5. Iran. I have a new interest in Iranian history and culture after putting some of my characters in my WIP in Iran to escape the Great Terror. It’s sad how many people don’t realise that Iran was a very modern, Western, secular country until the 1979 Revolution.

6. Sisters. I always loved stories of sisters growing up, like the Little House and All-of-a-Kind-Family series. It’s probably one of the reasons why I tend to make my own sibling lineups predominantly female. It’s a refreshing change of pace to read about family relationships instead of books where family is a minor detail.

7. The early post-WWII years. So many books about the Shoah or the WWII homefront stop at or soon after the liberation, when a story that was at least as dramatic and compelling was just beginning.

8. Left-handedness. I’m a sinistral chauvinist, and always include at least a few lefties or ambis among my casts of characters. I get a special thrill when I encounter someone else’s fictional lefties, whose handedness isn’t just a minor detail.

9. Armenia or Armenians. I’ve been an Armenophile since the Spring of ’95, when I was 15 years old. I get so excited when I find historical fiction, memoirs, or non-fiction about the Armenian experience.

10. Art and artists. I’m an amateur artist, and love finding stories about other amateur artists or serious professionals. Bonus points if we share some of our favourite artists, like Paul Klee, Egon Schiele, Pablo Picasso, or Gustav Klimt.

Posted in Writing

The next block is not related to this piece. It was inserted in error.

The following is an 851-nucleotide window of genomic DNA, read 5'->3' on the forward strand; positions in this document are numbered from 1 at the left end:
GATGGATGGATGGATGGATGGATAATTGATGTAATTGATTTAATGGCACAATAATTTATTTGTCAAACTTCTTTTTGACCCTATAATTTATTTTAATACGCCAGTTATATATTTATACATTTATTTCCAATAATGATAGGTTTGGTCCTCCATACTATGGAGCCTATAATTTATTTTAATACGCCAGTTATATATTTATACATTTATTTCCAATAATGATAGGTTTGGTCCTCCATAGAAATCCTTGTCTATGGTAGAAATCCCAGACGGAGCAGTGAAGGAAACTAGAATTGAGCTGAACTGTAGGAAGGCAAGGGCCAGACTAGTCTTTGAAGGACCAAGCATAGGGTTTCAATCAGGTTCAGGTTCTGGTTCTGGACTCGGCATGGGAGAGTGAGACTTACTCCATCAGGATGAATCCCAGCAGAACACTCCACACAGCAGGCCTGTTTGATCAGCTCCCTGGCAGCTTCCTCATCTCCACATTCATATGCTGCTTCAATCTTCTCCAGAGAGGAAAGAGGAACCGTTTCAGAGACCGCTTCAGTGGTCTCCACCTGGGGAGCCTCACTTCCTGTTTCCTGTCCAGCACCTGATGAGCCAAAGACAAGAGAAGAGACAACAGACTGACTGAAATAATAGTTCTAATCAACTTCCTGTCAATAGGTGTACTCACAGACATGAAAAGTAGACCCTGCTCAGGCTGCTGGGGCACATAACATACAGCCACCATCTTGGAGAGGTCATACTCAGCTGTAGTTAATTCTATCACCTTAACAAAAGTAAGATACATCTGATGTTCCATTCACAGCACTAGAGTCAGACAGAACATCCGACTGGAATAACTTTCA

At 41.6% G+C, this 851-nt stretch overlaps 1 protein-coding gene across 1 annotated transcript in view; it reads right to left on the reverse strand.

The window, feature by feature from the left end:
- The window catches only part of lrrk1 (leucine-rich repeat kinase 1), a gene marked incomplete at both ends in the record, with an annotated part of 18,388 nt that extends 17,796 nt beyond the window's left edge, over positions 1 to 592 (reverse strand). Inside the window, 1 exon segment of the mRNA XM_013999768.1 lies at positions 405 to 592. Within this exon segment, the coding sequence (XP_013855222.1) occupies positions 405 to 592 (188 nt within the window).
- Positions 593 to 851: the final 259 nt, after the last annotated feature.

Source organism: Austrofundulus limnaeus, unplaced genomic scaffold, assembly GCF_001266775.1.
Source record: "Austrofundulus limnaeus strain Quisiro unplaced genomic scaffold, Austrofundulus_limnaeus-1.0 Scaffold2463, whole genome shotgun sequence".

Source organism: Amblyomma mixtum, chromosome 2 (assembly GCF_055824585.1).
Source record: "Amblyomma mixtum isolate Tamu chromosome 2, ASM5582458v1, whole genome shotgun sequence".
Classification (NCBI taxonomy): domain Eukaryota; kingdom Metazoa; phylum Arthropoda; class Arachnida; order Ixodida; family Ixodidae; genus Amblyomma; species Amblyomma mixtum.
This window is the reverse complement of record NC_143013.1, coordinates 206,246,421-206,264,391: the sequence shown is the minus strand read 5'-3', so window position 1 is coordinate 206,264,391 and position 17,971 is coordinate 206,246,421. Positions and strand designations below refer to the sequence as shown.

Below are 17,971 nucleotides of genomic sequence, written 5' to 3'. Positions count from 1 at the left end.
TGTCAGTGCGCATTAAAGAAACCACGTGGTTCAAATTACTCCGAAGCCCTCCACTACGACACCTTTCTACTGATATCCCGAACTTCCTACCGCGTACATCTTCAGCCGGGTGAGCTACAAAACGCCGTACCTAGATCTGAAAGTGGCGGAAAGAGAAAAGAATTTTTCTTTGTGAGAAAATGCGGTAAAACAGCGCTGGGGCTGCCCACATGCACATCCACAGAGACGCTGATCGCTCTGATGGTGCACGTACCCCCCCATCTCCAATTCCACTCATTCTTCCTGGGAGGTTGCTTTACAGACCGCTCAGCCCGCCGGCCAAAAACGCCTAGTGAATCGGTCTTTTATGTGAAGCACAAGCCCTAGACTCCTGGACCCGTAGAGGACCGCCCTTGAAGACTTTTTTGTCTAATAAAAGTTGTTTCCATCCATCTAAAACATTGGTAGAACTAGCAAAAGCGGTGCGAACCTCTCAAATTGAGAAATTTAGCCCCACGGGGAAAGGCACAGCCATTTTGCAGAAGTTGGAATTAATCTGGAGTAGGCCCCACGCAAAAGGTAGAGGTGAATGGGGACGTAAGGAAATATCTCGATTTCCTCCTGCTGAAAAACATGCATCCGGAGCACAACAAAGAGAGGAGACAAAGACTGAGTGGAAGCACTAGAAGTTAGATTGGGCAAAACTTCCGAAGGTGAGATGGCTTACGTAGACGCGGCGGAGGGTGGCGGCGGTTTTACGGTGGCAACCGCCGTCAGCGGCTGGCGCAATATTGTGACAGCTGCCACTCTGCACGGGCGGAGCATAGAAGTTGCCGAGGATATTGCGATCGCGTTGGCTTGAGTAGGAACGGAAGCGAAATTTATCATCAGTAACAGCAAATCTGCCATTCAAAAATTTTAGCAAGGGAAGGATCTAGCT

Using food in your writing

I love food and have never really bought into the Western media’s attempts to guilt women for having hearty appetites. Unless you stole the food, you should never feel guilty for eating anything. Just enjoy some delicious food, and love your body no matter what size it naturally falls at. Physical fitness should be about getting and staying healthy, not dropping a huge amount of weight just so you can fit into a size 4.

Food can play a very important role in a story, even if the book isn’t focused around a cook or a culinary theme. The national, regional, ethnic, local, personal, or religious cuisine of your characters can help to season the overall story, just as language and music can. And you want to make sure you’re getting the seasoning right.

If you’re writing historical, it’s important to do all your research. This extends to food as much as to any other details. When I was much younger and didn’t know any better, I had my 1940s characters frequently chowing down on very modern American food like nachos, tacos, burritos, pizza, chili, chili dogs, corndogs, sno-cones, and modern-style French fries.

You need to know not only when a dish was invented, but also when it was popularized and spread beyond its original region or ethnic group. Chances are a typical pre-WWII American, outside of a huge city like NYC, Newark, or Chicago, would never have heard of or tasted something like pizza, and outside of some chili bars in the Midwest and of course places like Texas and the Southwest, most pre-WWII Americans had never eaten chili.

If your book is set in a foreign country or is about people from outside your own ethnic or regional group, do a little homework into their national cuisine. Don’t show Russians only ever eating borshcht and black bread, Germans eating schnitzel and bratwurst, Mexicans eating chili and enchiladas, Italians eating spaghetti and lasagna, Chinese eating egg rolls and pork, or Southern Americans eating grits and fried chicken. That’s just lazy research, and rather stereotypical.